Different Slants

Seeing the World from a New Angle

How a Lithuanian Jewish Kid, at 14 , joined “Da Chicagah Machine”…by Robert M. Katzman

Filed under: Beloved Teachers,Cops,Friendship & Compassion,Gangsters,Uncategorized — Bob at 2:46 pm on Tuesday, January 22, 2019

How a Lithuanian Jewish Kid, at 14, Joined “Da Chicagah Machine”

by Robert M. Katzman © January 13, 2019

Chicago is a museum of unassimilated words, accents and physical expressions. North Side Jewish accent, rich kids, was very different from the West Side, the immigrants and the South Side, home of the white collar, the working-class Jews. The Chosen People had different voices, even in the American Promised Land. 

Dees guys, dis stuff, dem bricks and dos cops came from the Germans who came here earlier. 

(Read on …)

Joy’s Diamond Ring: Romance and Racketeers (complete story in order for the first time)…by Robert M. Katzman

Joy’s Diamond Ring: Romance and Racketeers

By Robert M. Katzman ©

First published by Bob Katzman at 10:47 pm on Sunday, July 11, 2010 

Not your usual love story.  

A fifty-year saga about a Chicago West Side tribal immigrant’s tale, encompassing:  Friendship, Jewelry, Gangsters and the real meaning of lifetime friendship, no matter what.

A puzzle with so many pieces, all steadily adding up to Joy’s diamond ring.   

On December 31, 1977, New Year’s Eve, I invited my long-time love, Joyce Esther Bishop, then 27, to dinner at a famous old Chicago steakhouse.  Specifically, The Kinzie Steakhouse, but which is now far better known today as Harry Caray’s Steakhouse, after the now deceased and legendary Chicago radio announcer for the Chicago White Sox baseball team, famously remembered for yelling: “HOLY COW!!” after every home run hit by the home team.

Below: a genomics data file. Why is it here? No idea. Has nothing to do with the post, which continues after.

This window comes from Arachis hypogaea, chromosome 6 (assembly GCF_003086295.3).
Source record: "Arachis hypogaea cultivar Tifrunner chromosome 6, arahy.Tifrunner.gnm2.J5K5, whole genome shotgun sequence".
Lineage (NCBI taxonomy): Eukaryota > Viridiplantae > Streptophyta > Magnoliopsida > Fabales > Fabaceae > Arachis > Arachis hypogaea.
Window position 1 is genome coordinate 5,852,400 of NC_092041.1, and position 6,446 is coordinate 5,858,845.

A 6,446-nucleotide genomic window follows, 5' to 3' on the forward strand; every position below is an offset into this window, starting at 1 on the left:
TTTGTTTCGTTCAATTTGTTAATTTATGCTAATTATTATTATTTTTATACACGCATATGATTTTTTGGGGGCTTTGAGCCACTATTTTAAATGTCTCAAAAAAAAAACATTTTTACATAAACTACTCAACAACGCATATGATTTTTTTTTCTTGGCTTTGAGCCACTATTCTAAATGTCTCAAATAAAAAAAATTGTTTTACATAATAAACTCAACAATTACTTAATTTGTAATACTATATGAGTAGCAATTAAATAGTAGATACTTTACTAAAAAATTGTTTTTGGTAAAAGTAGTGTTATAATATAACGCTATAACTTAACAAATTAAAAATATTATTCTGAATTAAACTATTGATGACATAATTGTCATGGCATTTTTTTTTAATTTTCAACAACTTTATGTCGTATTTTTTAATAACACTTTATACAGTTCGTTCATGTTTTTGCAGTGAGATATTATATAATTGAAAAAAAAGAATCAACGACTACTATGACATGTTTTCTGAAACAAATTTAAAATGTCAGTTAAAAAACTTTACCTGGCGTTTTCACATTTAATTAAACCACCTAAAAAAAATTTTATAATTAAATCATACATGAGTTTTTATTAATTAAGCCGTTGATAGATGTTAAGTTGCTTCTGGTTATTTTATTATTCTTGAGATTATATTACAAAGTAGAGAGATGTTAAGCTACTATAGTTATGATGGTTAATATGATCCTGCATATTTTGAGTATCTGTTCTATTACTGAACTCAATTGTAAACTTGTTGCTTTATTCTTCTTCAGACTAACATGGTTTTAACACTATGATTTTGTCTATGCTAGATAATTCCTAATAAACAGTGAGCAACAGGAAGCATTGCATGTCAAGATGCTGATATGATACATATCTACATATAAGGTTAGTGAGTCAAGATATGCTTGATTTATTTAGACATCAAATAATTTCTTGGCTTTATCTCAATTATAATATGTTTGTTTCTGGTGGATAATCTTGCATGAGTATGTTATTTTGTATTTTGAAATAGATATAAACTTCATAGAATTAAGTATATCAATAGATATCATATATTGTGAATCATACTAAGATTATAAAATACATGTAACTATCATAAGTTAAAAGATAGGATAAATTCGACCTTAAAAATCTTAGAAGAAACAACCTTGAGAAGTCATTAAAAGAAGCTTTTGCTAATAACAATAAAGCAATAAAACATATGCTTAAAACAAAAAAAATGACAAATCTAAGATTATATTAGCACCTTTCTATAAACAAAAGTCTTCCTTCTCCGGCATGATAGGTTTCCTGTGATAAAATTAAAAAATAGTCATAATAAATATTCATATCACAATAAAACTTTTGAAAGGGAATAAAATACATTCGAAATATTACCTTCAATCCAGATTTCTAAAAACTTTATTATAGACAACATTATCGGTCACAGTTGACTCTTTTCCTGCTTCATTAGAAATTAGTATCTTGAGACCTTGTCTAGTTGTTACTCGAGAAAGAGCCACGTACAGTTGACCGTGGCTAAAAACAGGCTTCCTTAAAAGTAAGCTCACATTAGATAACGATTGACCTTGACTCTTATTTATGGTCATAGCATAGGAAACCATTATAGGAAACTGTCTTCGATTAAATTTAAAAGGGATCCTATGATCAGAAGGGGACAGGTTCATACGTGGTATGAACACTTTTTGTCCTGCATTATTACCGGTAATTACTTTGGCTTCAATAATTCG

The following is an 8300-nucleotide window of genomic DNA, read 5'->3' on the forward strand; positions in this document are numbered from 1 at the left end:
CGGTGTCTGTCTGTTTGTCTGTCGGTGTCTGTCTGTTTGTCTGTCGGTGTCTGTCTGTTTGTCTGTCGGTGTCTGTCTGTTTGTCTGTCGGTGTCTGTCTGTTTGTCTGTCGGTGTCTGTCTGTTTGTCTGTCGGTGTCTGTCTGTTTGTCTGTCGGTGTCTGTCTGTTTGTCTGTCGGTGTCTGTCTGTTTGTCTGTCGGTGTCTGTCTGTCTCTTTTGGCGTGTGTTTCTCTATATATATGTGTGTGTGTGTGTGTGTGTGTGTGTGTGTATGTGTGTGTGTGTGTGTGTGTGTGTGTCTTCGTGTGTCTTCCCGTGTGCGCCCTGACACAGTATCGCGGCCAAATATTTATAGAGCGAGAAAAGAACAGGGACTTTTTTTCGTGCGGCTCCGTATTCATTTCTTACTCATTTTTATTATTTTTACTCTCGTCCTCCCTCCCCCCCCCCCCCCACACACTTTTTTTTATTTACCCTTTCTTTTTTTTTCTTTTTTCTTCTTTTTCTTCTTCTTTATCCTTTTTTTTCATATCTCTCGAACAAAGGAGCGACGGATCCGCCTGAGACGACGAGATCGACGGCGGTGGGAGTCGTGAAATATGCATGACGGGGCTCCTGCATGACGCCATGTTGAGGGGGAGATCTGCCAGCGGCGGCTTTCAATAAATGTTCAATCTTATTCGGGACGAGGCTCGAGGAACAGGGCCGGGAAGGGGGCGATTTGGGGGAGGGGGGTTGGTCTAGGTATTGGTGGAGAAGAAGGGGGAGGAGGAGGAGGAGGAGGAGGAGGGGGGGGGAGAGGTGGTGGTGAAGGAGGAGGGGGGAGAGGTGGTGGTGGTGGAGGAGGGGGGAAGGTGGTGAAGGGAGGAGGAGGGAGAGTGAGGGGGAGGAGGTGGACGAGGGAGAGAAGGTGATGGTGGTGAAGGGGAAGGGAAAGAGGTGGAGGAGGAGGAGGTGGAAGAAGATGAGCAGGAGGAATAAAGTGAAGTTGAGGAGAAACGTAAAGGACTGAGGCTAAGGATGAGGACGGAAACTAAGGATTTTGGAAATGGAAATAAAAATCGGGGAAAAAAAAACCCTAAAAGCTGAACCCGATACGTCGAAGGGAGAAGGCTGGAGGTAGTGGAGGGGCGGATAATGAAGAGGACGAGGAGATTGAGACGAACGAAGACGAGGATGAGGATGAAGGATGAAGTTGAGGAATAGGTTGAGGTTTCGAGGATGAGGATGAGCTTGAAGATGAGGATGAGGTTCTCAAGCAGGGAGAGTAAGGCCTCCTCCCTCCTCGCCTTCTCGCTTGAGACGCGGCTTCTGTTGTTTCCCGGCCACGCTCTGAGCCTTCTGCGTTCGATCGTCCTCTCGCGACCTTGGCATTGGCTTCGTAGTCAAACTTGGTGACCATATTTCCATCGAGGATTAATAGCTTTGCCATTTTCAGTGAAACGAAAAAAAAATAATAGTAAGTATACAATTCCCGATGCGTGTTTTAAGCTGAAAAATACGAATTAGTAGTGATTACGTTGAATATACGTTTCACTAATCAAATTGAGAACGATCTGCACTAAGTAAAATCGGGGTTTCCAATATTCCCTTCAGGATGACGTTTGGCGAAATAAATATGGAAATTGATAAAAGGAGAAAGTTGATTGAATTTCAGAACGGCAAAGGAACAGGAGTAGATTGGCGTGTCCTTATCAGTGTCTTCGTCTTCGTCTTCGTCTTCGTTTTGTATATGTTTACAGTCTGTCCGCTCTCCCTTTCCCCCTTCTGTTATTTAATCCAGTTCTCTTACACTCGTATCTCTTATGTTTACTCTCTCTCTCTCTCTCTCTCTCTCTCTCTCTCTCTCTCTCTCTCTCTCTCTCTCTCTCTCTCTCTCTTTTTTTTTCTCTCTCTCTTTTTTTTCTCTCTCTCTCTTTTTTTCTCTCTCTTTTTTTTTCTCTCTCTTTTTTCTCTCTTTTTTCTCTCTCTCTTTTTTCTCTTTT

Aside from Joy’s full-time day job working in the city, she also worked at my original Hyde Park store, Bob’s Newsstand, every weekend.  She was either selling newspapers, stuffing the Sunday newspaper’s weekend components inside each paper or keeping an eye on all the numerous part-time employees and/or the endless stream of customers.  

This was back in the days when Chicago still had four separate daily newspapers and was the last remaining American city to be so blessed.  Now there are only two Chicago newspapers left, both post-bankruptcy, and in their present (2010) shrunken and sensationalized formats, they would have seemed other worldly to either of us in 1977.  

The then fiercely competitive conservative Chicago Daily Tribune and the more liberal Democratic Chicago Sun-Times, were rich and mighty Midwestern icons of journalism, seemingly able to last forever, just thirty-two years ago.  What happened?  

Joy was certain that I loved her, since I told her so every single day (and still do).  I was also convinced that she loved me too, in the unmistakable ways women get that idea across to the objects of their affection.  

(Read on …)